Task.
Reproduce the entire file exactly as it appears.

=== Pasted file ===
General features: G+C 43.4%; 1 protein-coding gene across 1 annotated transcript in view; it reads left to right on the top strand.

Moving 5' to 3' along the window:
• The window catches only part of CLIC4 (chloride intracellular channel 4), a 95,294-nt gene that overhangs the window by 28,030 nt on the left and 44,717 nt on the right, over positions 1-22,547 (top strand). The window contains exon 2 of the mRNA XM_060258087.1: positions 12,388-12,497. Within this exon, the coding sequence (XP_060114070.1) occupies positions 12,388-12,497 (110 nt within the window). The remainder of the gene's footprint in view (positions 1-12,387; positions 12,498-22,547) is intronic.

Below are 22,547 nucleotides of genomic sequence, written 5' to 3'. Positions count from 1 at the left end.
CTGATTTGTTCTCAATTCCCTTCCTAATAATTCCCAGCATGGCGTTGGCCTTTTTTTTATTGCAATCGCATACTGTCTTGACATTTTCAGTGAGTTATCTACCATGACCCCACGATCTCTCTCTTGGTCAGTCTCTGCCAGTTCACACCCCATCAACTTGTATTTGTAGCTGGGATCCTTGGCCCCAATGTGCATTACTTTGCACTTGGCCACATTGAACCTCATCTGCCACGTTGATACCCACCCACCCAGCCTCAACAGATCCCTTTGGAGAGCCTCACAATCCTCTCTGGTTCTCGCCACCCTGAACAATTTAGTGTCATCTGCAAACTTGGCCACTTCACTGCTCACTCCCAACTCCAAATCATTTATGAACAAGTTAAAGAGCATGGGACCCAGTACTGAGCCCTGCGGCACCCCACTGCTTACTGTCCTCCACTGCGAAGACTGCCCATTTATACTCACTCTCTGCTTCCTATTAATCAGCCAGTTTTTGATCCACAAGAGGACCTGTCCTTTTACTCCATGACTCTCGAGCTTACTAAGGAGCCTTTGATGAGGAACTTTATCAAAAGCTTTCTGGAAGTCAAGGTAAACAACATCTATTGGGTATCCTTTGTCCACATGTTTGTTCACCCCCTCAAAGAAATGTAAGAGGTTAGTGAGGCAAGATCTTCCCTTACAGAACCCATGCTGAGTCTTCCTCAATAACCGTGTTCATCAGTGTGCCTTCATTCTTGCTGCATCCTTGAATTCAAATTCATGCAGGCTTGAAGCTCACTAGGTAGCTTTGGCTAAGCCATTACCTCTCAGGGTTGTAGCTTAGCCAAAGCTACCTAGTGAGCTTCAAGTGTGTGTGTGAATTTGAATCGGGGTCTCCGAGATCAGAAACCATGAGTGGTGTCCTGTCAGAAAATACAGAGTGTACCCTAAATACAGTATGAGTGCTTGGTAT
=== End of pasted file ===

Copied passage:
General features: G+C 43.4%; 1 protein-coding gene across 1 annotated transcript in view; it reads left to right on the top strand.

Moving 5' to 3' along the window:
• The window catches only part of CLIC4 (chloride intracellular channel 4), a 95,294-nt gene that overhangs the window by 28,030 nt on the left and 44,717 nt on the right, over positions 1-22,547 (top strand). The window contains exon 2 of the mRNA XM_060258087.1: positions 12,388-12,497. Within this exon, the coding sequence (XP_060114070.1) occupies positions 12,388-12,497 (110 nt within the window). The remainder of the gene's footprint in view (positions 1-12,387; positions 12,498-22,547) is intronic.

Below are 22,547 nucleotides of genomic sequence, written 5' to 3'. Positions count from 1 at the left end.
CTGATTTGTTCTCAATTCCCTTCCTAATAATTCCCAGCATGGCGTTGGCCTTTTTTTTATTGCAATCGCATACTGTCTTGACATTTTCAGTGAGTTATCTACCATGACCCCACGATCTCTCTCTTGGTCAGTCTCTGCCAGTTCACACCCCATCAACTTGTATTTGTAGCTGGGATCCTTGGCCCCAATGTGCATTACTTTGCACTTGGCCACATTGAACCTCATCTGCCACGTTGATACCCACCCACCCAGCCTCAACAGATCCCTTTGGAGAGCCTCACAATCCTCTCTGGTTCTCGCCACCCTGAACAATTTAGTGTCATCTGCAAACTTGGCCACTTCACTGCTCACTCCCAACTCCAAATCATTTATGAACAAGTTAAAGAGCATGGGACCCAGTACTGAGCCCTGCGGCACCCCACTGCTTACTGTCCTCCACTGCGAAGACTGCCCATTTATACTCACTCTCTGCTTCCTATTAATCAGCCAGTTTTTGATCCACAAGAGGACCTGTCCTTTTACTCCATGACTCTCGAGCTTACTAAGGAGCCTTTGATGAGGAACTTTATCAAAAGCTTTCTGGAAGTCAAGGTAAACAACATCTATTGGGTATCCTTTGTCCACATGTTTGTTCACCCCCTCAAAGAAATGTAAGAGGTTAGTGAGGCAAGATCTTCCCTTACAGAACCCATGCTGAGTCTTCCTCAATAACCGTGTTCATCAGTGTGCCTTCATTCTTGCTGCATCCTTGAATTCAAATTCATGCAGGCTTGAAGCTCACTAGGTAGCTTTGGCTAAGCCATTACCTCTCAGGGTTGTAGCTTAGCCAAAGCTACCTAGTGAGCTTCAAGTGTGTGTGTGAATTTGAATCGGGGTCTCCGAGATCAGAAACCATGAGTGGTGTCCTGTCAGAAAATACAGAGTGTACCCTAAATACAGTATGAGTGCTTGGTAT